Department moved earlier it is possible these
concessions would not have been made.
That is water over the dam. -But the United
States Government has decided not to wait until
Japan takes the offensive against American in-
terests before taking positive steps to protect
them, for Tientsin has illustrated the probable
price of such delay. Abrogation of the trade
treaty with Japan is full of just the sort of im-
plications to cause Tokyo to pause. Decline of
Japanese export trade and approaching exhaus-
tion of gold reserves, the fact that the bulk of

Reading Examinations in French:
Candidates for the degree of Ph.D.
in the departments listed below who
wish to satisfy the requirement of a
reading knowledge during the cur-
rent academic year, 1938-39, are in-
formed that examinations will be
offered in Room 108, Romance Lan-
guages Building, from 2 to 5, on Sat-
urday, Aug. 12. It will be necessary
to register at the office of the De-
partment of Romance Languages
(112 R.L.) at least one week in ad-
vance. Lists of books recommended
by the various departments are ob-
tainable at this office.
It is desirable that candidates for
the doctorate prepare to satisfy this
requirement at the earliest possible
date. A brief statement of the na-
ture of the requirement, which will be
found helpful, may be obtained at
the office of the department.
This announcement applies only to
candidates in the following depart-
ments: Ancient and Modern Lan-
guages and Literatures, History, Ec-
onomics. Sociology, Political Science,
Philosophy, Education, Speech, Jour-
nalism, Fine Arts, Business Adminis-
Student Loans: The Committee on
Student Loans will meet Friday, Aug.
4, in Room 2, University Hall to pass
on loans for the coming school year.
Appointments to meet the Commit-
tee should be made at once in the
Office of the Dean of Students.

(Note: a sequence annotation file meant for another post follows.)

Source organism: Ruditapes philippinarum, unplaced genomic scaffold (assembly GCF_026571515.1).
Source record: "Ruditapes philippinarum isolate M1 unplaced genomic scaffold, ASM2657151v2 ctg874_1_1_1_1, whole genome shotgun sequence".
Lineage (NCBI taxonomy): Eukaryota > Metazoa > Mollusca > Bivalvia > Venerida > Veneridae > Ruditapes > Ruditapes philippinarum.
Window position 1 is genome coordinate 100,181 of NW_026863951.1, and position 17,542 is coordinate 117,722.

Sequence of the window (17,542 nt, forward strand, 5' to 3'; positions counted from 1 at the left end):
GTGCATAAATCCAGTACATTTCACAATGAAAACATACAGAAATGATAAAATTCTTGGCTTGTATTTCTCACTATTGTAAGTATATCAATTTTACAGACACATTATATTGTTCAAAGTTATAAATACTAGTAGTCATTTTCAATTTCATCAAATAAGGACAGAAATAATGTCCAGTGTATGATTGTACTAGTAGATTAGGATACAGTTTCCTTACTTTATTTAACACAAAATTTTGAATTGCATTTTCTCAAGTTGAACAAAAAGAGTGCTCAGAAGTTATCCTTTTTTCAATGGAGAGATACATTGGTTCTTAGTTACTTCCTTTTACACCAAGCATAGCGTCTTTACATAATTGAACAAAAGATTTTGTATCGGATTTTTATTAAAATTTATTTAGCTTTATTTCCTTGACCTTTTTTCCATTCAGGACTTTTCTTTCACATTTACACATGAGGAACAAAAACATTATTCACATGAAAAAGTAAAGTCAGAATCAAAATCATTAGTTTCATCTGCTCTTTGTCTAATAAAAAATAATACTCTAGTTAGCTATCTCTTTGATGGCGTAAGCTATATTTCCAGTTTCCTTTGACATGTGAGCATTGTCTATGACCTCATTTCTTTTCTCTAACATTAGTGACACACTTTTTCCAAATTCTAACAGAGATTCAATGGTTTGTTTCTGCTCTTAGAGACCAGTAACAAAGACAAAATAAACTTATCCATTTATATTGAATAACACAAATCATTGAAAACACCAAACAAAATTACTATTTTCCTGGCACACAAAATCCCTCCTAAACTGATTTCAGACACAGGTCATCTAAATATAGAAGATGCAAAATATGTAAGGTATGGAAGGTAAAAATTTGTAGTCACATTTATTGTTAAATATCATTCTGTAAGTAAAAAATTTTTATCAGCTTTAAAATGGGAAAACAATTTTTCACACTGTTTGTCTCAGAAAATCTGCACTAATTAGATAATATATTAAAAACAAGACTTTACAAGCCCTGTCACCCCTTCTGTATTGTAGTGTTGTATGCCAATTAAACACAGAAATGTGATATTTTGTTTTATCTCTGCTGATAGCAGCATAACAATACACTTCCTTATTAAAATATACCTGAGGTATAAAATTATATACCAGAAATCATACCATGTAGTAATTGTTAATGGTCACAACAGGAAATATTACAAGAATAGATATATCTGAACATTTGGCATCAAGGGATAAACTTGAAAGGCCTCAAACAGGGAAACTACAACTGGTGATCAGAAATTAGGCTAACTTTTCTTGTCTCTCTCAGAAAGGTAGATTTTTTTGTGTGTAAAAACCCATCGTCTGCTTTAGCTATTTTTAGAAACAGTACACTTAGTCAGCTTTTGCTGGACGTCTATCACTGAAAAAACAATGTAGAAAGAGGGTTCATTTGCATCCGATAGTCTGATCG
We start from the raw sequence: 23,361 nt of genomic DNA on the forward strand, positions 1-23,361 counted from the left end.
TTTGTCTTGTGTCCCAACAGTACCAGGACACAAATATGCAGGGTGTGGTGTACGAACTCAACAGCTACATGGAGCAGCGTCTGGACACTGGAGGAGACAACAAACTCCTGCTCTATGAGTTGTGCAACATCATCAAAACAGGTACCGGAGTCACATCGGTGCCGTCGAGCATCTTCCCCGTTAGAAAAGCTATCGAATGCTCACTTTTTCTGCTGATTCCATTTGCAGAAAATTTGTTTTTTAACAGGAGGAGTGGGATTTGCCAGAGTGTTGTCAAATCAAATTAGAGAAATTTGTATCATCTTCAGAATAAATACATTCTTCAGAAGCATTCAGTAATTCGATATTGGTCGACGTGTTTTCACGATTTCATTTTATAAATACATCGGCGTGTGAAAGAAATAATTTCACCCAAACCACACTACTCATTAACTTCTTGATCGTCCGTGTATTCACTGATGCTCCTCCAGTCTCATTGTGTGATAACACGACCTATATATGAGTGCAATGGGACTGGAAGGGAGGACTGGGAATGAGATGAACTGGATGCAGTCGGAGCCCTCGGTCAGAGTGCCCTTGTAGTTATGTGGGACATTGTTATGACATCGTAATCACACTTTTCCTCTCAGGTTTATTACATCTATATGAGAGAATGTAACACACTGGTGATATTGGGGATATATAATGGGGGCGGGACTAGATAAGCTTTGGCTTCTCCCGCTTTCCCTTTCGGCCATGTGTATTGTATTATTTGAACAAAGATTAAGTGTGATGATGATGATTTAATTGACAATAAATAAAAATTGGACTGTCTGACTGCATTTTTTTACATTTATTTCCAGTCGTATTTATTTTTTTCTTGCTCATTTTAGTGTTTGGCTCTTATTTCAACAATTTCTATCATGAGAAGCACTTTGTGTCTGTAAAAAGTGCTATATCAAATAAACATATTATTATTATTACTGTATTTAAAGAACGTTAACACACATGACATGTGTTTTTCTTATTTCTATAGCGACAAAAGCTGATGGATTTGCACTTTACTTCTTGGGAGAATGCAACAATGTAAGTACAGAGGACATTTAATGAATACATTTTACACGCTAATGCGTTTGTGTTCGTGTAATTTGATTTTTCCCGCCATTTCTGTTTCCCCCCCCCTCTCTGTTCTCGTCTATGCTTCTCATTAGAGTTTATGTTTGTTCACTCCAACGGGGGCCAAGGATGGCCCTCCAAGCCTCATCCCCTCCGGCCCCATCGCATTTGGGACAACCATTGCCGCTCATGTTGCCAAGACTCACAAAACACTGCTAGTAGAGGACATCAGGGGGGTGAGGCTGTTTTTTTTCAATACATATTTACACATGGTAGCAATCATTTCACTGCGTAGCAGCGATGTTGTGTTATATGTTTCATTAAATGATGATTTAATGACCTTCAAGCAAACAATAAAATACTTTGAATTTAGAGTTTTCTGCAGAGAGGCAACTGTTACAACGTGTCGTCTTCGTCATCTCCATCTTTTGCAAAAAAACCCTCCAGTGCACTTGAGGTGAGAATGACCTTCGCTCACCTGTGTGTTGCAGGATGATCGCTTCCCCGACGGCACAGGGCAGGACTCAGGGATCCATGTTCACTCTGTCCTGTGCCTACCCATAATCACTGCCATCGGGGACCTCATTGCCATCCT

The Fellowship Committee of the
Ann Arbor-Ypsilanti Branch of the
American Association of University
Women will accept applications for a
five hundred dollar ($500) gift fel-
lowship for a woman for graduate
study at the University of Michigan
ford1939-1940. Application blanks
are to be obtained at the Graduate
School offices and are to be returned
there, complete with two letters of
recommendation from professors with
whom the student has taken work,
,by Friday, Aug. 4.
Candidates for the Master's Degree
in History: Students taking the lan-
1guage examination on Friday, Aug. 4,
should bring their own dictionaries.
Copies of old examinations are on
file in the Basement Study Hall of
the General Library.
Mars Will Be Observed on Visitors'
Night in the Students' Observatory,
Angell Hall from 10 to 11:30 p.m.
Friday (tonight), Aug. 4.
Chinese Language Tea will be held
at 4 p.m. today at the International
Record Recital f Brazilian Music:
Friday, Aug. 4 at 4:30 p.m. in the
East Conference Room of the Rack-
ham Building. The public is in-
vited. The records to be played are
non-commercial recordings made
especially for the Brazilian Pavilions
at the New York World's Fair and
the Golden Gate International Ex-
position. With the exception of Car-
los Gomes (1839-1904) all the com-
posers represented are now living.
The records of works by Villa-Lobos
are conducted by the composer the
Fantasia Brasileira of Gnattall is
conducted by Romeu Ghispam, with
the composer at the piano; all other
records are played by the orchestra
of the Sindicato Musical do Rio de
Janeiro, under the direction of
Francisco Mignone. The intermis-
sions are five minutes in length.